Once Upon a Maverick

Technology has always been a the heart of cinema, and it has for long time enjoyed a game of see-saw with the art form, periodically overshadowing the content with innovations in imaging science (CGI), mechanical engineering (IMAX), and leaps in sound (Surround Sound). Between those periods of great discovery filmmaking was allowed to rest upon a set of conventions and practices that would be challenged and experimented with by the likes of Stan Brakhage, Jordan Belson, and Jean-Luc Godard. Ironically, these pioneers and tinkerers also inspired people like George Lucas, Steven Spielberg, James Cameron at the outset of their careers, who went on to create and help standardize the big studio production formulas that have become the measuring sticks of filmmaking. The irony rests in the particular fact that these guys embraced technology much in the same way new independent filmmakers are doing with prosumer products and home studio installations, but their brand of filmmaking has seemingly distanced them from the craft rather than given them greater access and control to develop their ideas. They appear trapped by their success despite their rise to legendary status.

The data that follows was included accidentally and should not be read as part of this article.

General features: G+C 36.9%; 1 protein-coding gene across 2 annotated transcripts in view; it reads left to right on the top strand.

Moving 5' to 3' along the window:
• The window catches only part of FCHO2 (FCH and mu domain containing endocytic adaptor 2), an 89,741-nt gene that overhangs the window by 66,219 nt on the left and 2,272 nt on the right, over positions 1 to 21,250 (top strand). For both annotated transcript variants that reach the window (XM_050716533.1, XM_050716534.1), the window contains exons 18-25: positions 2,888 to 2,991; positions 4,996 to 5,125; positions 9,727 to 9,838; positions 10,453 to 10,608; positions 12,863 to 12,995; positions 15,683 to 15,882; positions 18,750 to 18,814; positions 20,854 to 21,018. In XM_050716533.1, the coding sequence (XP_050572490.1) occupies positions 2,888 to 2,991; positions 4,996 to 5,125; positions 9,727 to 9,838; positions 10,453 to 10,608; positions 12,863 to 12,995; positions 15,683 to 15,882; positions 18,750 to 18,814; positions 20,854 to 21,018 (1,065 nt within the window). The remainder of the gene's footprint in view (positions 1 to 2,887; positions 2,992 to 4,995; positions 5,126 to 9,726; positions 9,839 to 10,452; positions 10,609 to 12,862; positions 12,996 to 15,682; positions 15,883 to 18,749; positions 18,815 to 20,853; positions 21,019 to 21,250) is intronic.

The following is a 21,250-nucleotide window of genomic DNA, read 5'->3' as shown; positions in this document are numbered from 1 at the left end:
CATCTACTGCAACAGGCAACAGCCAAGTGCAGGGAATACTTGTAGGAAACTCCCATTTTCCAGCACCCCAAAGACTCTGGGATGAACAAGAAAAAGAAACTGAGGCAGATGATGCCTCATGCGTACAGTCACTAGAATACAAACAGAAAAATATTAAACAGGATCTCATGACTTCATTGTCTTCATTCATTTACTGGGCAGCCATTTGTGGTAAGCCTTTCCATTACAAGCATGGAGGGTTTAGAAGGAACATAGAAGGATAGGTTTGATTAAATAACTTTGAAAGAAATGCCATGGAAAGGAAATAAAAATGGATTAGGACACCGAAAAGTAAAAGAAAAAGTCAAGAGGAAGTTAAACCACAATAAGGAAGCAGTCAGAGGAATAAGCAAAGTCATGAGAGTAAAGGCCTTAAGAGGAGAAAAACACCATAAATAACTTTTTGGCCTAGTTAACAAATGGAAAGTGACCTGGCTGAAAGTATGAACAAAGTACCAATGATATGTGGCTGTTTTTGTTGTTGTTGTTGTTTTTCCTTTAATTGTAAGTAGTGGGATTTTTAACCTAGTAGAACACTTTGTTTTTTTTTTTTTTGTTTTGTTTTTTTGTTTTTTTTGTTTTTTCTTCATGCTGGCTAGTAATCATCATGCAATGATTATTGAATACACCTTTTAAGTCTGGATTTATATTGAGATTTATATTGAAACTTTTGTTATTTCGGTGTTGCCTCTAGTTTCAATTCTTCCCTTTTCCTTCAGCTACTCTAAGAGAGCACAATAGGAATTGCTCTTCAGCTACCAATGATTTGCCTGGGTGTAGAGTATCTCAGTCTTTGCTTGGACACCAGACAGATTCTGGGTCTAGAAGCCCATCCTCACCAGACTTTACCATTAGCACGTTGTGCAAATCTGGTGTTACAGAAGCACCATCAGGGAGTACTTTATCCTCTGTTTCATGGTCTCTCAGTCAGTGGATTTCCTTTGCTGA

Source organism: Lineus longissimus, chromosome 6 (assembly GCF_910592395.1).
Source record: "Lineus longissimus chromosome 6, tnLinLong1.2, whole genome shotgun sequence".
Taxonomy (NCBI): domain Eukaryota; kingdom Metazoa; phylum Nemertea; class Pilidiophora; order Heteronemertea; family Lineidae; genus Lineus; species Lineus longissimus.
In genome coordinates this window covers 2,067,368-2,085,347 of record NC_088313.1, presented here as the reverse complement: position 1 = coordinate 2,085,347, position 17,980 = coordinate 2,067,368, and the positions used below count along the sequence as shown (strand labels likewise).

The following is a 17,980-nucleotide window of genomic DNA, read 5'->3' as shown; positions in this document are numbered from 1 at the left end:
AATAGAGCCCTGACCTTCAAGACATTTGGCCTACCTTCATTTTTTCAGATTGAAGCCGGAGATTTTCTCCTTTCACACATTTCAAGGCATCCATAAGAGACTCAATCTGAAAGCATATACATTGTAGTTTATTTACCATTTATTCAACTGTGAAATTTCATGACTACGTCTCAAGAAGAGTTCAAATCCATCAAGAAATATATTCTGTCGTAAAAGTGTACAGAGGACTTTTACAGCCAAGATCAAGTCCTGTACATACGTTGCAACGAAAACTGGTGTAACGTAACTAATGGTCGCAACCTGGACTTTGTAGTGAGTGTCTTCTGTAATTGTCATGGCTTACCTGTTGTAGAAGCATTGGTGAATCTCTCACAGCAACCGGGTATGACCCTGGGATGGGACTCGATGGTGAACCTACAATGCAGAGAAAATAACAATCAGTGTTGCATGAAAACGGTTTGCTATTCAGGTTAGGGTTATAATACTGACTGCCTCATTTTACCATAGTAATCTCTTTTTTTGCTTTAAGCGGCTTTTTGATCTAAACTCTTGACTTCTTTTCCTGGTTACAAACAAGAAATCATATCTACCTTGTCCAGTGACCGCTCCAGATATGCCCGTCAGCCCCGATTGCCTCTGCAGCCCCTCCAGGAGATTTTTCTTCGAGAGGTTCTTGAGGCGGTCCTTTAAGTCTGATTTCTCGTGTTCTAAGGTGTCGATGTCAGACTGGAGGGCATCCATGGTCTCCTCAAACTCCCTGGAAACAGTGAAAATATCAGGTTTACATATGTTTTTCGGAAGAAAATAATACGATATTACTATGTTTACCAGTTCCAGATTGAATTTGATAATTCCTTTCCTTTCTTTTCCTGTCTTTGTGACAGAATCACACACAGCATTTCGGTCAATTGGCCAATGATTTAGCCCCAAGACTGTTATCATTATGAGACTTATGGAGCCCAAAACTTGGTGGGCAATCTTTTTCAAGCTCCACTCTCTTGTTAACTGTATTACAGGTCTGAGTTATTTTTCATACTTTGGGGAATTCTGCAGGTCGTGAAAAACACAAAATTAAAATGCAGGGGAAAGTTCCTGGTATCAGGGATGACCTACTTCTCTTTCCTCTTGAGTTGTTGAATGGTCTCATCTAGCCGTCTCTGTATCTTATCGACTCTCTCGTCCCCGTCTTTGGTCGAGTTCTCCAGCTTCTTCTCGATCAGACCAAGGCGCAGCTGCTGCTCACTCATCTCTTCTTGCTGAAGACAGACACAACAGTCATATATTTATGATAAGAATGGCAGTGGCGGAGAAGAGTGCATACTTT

The lesson that we can draw from this, especially as independents is as follows; while we should celebrate the dawning of a new age in cinema where almost anyone with a minimum of investment can become a content creator, and age where technology can help close financial gaps and leap over heyday big studio hurdles that used to keep us out, we must never forget that technology is only one component of art. No matter how many filmmaking gadgets or production software you amass in your arsenal, these things will not replace the one absolute constant element in quality films; a smart, well-conceived, honest, and straightforward kick-ass story.

GL

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